“We’re going to start flying these systems in 2019, you’ll see lots of flight tests, and we’re excited that these will be systems that will be very capable that we can use from standoff” range, Walker said. “These are not going to be just flying propulsion concepts through the air.”
To get there, however, the agency needs funding. The DARPA head told reporters that last spring, he and a team went over to the Pentagon to hold a frank conversation with Bob Work, then-deputy secretary of defense, about the global state of hypersonic weapons.
The agency “really tried to convince the department that we need a national initiative in this area,” Walker explained. “We did push for a very comprehensive initiative in the budget process this fall, we did receive a budget increase at DARPA and in some of the services to do more in hypersonics. I don’t think we got everything we wanted, but it was a good first step.”
DARPA’s funding lines for hypersonic research have grown significantly in the last three budget requests. In FY17, Congress appropriated $85.5 million for hypersonics. That went up to $108.6 million in the FY18 request, a 27 percent increase. And for the recently released FY19 request, the figure shoots up to $256.7 million — a whopping 136 percent increase, but still a fairly low figure by Pentagon standards.
Among the programs being pursued by DARPA in FY19 are the Hypersonic Air-breathing Weapon Concept (HAWC) at $14.3 million and Tactical Boost Glide (TBG) program at $139.4 million, both as a partnership with the Air Force. The HAWC should be up and flying about through 2019, while the TBG program is aiming for an operational prototype in the 2022-2023 range, according to Walker.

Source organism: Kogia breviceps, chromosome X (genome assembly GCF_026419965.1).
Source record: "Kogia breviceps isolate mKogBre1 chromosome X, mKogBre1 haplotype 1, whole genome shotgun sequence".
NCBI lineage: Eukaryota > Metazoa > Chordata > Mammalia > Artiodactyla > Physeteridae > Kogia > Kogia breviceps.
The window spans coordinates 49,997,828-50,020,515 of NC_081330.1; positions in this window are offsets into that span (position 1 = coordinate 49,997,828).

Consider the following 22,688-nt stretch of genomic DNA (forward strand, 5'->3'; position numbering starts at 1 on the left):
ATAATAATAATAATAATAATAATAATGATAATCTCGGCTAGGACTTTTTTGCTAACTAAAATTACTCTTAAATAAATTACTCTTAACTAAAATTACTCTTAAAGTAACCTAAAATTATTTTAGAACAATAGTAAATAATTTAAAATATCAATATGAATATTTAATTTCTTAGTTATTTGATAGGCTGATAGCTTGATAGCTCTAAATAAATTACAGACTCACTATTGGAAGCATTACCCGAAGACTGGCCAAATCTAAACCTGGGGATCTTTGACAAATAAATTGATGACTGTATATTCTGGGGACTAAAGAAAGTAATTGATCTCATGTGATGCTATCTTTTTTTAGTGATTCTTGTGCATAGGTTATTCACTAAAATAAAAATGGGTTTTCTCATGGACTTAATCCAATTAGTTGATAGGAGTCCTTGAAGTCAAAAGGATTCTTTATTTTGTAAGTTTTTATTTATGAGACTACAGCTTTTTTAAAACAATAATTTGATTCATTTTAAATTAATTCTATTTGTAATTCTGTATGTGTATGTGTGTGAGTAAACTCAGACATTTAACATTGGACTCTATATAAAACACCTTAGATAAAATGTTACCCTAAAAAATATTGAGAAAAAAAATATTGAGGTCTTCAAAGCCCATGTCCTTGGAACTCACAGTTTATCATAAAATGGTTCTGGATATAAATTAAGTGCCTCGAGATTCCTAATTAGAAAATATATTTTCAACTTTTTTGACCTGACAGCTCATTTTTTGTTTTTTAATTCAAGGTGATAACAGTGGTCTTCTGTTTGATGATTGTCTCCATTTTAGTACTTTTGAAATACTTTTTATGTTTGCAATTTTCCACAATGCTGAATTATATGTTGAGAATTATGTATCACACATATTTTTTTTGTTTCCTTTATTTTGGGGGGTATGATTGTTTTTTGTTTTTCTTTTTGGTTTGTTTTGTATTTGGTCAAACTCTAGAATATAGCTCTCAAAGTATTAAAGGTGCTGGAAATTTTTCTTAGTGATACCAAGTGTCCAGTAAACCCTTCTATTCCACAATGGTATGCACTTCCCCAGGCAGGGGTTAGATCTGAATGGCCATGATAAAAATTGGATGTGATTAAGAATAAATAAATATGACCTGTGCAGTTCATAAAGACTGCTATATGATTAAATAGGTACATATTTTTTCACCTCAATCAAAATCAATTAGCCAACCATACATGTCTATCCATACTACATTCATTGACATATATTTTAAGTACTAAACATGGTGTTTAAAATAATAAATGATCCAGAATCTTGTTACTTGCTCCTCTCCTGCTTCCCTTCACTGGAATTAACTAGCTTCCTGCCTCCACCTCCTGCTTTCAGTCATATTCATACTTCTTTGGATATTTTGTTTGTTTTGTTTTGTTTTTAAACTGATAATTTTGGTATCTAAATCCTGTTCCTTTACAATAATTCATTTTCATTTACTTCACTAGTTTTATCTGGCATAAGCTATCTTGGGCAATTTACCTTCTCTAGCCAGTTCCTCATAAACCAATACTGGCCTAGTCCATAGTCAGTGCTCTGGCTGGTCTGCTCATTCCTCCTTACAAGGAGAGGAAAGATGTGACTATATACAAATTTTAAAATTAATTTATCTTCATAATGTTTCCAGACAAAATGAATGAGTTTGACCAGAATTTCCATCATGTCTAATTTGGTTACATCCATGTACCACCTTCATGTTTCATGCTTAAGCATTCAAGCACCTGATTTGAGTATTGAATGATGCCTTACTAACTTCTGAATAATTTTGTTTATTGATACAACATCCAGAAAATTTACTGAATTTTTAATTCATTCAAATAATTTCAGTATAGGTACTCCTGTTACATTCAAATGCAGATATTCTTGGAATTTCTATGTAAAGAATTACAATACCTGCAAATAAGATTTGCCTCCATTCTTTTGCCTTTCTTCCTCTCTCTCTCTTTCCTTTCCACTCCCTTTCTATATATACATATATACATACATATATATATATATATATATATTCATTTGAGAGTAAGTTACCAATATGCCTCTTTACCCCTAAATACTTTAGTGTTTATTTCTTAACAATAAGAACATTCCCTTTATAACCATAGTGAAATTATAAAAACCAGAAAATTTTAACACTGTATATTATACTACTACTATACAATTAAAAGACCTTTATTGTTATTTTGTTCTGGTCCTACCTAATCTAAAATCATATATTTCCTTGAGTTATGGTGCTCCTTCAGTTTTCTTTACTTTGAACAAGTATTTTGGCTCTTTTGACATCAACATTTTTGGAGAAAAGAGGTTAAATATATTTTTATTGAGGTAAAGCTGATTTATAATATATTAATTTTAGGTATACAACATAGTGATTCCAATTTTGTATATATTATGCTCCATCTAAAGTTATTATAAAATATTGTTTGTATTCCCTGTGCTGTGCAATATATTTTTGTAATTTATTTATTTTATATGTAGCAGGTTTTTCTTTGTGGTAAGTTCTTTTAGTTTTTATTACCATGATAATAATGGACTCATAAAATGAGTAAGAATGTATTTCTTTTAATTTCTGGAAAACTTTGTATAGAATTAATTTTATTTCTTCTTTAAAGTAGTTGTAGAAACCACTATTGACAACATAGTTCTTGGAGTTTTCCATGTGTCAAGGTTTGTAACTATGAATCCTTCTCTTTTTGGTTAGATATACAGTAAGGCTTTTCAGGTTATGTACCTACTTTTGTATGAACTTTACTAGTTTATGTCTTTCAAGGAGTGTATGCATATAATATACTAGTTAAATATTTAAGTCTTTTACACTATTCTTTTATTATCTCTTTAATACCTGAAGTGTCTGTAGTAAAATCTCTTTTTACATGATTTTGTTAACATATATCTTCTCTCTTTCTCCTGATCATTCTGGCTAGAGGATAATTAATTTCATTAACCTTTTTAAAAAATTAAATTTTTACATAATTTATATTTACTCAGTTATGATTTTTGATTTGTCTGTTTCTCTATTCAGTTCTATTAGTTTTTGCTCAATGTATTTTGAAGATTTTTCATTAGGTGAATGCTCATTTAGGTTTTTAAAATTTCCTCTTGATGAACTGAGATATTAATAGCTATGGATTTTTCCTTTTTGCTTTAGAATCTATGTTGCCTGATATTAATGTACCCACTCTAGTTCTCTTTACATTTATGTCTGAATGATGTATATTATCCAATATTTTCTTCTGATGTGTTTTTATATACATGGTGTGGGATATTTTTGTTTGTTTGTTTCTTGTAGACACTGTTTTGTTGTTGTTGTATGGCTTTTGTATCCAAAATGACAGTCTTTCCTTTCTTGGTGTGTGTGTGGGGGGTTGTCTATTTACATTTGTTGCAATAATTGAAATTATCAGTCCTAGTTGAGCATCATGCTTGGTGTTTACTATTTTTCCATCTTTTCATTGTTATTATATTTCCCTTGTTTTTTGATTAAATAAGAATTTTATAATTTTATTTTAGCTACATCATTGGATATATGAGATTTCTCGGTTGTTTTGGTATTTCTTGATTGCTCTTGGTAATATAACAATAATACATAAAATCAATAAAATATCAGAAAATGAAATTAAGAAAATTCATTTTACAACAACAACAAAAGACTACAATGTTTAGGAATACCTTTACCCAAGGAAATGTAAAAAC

The agency is also working with the Army on a $50 million Operational Fires demonstration program, looking to see how ground-launched hypersonic systems could work.
Meanwhile, DARPA got $53 million for the Advanced Full Range Engine program, a cooperation with NASA to create a hybrid engine that combines a traditional off-the-shelf turbine engine capable of supersonic speed with a dual-mode ramjet to transition to hypersonic flight. The expectation is there will be ground tests of the engine in 2019 or 2020, in an existing NASA test facility, but when a flight test might happen is unclear.
That program is particularly important, because if it proves out, it would provide a reusable hypersonic capability — which opens up the potential for manned hypersonic flight in the future. But whether that is an avenue worth pursuing whole heartedly is still up for debate, at least according to Selva.
“A manned hypersonic capability out in the future is still something that is a question of, can you scale hypersonics, small, highly maneuverable, high G, sturdy machines as something you’d put a human in?“
“I’m just not sure that that one would invest the money to make that transition,” Selva continued. “When you can make weapons hypersonic, it’s probably not a requirement to make platforms hypersonic. That’s the sort of trade space we’re in.”